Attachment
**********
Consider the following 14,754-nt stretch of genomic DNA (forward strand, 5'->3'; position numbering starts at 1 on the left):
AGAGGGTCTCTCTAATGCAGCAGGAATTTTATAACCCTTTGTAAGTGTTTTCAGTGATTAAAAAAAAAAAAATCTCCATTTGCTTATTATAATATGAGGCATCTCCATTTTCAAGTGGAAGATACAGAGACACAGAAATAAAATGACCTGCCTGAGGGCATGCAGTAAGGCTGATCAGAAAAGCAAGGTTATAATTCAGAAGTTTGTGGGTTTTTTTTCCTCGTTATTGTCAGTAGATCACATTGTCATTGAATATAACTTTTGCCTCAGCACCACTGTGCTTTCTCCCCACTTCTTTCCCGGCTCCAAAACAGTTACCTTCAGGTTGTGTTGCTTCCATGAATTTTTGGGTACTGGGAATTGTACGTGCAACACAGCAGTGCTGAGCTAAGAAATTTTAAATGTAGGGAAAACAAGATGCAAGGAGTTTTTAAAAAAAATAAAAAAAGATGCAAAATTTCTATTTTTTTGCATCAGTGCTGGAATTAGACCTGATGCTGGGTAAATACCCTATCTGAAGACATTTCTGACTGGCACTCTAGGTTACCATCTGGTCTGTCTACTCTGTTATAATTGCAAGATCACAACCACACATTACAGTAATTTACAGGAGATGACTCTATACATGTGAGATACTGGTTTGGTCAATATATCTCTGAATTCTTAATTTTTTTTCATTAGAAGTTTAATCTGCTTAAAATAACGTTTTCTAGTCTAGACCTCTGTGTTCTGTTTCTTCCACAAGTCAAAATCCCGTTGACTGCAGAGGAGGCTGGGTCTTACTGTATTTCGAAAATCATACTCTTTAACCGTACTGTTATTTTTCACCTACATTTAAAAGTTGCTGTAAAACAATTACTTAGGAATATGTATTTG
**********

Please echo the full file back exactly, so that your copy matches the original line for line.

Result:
Consider the following 14,754-nt stretch of genomic DNA (forward strand, 5'->3'; position numbering starts at 1 on the left):
AGAGGGTCTCTCTAATGCAGCAGGAATTTTATAACCCTTTGTAAGTGTTTTCAGTGATTAAAAAAAAAAAAATCTCCATTTGCTTATTATAATATGAGGCATCTCCATTTTCAAGTGGAAGATACAGAGACACAGAAATAAAATGACCTGCCTGAGGGCATGCAGTAAGGCTGATCAGAAAAGCAAGGTTATAATTCAGAAGTTTGTGGGTTTTTTTTCCTCGTTATTGTCAGTAGATCACATTGTCATTGAATATAACTTTTGCCTCAGCACCACTGTGCTTTCTCCCCACTTCTTTCCCGGCTCCAAAACAGTTACCTTCAGGTTGTGTTGCTTCCATGAATTTTTGGGTACTGGGAATTGTACGTGCAACACAGCAGTGCTGAGCTAAGAAATTTTAAATGTAGGGAAAACAAGATGCAAGGAGTTTTTAAAAAAAATAAAAAAAGATGCAAAATTTCTATTTTTTTGCATCAGTGCTGGAATTAGACCTGATGCTGGGTAAATACCCTATCTGAAGACATTTCTGACTGGCACTCTAGGTTACCATCTGGTCTGTCTACTCTGTTATAATTGCAAGATCACAACCACACATTACAGTAATTTACAGGAGATGACTCTATACATGTGAGATACTGGTTTGGTCAATATATCTCTGAATTCTTAATTTTTTTTCATTAGAAGTTTAATCTGCTTAAAATAACGTTTTCTAGTCTAGACCTCTGTGTTCTGTTTCTTCCACAAGTCAAAATCCCGTTGACTGCAGAGGAGGCTGGGTCTTACTGTATTTCGAAAATCATACTCTTTAACCGTACTGTTATTTTTCACCTACATTTAAAAGTTGCTGTAAAACAATTACTTAGGAATATGTATTTG